Bad conditions of mobility and accessibility to jobs and services in most metropolitan regions in developing countries are a key development issue. Besides the negative effects on the wellbeing of their populations associated with traffic congestion and time spent on transportation, the latter mean economic losses in terms of waste of human and material resources.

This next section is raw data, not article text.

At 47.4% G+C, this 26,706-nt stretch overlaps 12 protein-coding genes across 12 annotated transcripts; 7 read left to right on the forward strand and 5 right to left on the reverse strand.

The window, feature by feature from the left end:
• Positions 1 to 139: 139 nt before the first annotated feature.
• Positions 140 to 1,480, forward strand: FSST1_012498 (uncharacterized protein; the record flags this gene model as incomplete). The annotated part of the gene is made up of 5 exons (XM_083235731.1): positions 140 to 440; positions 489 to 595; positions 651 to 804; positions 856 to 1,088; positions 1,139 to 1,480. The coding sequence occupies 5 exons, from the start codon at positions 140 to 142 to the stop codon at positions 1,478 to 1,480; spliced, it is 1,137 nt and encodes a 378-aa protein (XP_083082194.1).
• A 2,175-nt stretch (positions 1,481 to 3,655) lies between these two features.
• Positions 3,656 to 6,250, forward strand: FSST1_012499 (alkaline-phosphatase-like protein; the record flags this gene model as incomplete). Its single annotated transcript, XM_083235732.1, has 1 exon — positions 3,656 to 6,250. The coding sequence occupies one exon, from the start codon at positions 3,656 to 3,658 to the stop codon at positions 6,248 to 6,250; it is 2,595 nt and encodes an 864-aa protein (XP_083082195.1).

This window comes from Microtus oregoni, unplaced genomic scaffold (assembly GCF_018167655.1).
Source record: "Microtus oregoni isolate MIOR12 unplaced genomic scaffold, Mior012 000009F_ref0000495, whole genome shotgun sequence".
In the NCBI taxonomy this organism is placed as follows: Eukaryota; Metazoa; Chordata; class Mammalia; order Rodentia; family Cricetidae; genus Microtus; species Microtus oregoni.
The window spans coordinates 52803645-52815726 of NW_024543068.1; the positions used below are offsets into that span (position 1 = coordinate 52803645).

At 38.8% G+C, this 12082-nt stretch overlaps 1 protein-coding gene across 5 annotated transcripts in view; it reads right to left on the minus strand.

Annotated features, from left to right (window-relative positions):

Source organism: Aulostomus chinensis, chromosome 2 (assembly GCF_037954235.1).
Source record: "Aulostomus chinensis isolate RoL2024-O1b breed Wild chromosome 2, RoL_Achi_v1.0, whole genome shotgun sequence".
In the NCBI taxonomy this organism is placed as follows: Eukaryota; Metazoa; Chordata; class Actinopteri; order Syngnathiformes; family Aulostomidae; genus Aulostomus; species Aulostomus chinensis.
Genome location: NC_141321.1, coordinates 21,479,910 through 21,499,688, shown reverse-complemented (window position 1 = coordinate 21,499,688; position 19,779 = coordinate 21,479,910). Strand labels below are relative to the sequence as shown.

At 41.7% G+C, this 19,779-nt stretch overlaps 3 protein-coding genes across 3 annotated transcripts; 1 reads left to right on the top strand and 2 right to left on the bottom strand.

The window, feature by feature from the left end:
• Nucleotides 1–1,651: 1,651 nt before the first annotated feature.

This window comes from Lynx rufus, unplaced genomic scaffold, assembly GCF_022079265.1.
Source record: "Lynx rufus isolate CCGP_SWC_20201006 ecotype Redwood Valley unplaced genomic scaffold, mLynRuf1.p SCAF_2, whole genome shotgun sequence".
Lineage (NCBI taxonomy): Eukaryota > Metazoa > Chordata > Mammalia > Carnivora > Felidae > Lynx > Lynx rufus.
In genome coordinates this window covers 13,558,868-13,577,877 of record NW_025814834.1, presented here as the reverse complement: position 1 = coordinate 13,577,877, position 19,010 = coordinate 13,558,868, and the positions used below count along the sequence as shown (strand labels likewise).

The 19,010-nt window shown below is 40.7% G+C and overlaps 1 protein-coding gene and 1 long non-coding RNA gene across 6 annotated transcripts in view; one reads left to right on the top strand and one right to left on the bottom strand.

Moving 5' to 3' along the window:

On April 19th, the Annual Regional Assembly of the Regional Planning Association (RPA) of New York looked some what different. In the audience were representatives from 10 cities and World Bank staff. RPA was launching the 4th Regional Plan for the New York region, and other cities were there to listen, learn and bring their own experience to the table. Why metropolitan planning and why New York? What brought this group together and how does peer-to-peer learning bring a new dimension to the process of learning? How does it influence better outcomes and a rich iterative process of evidenced based learning? Let’s start at the very beginning.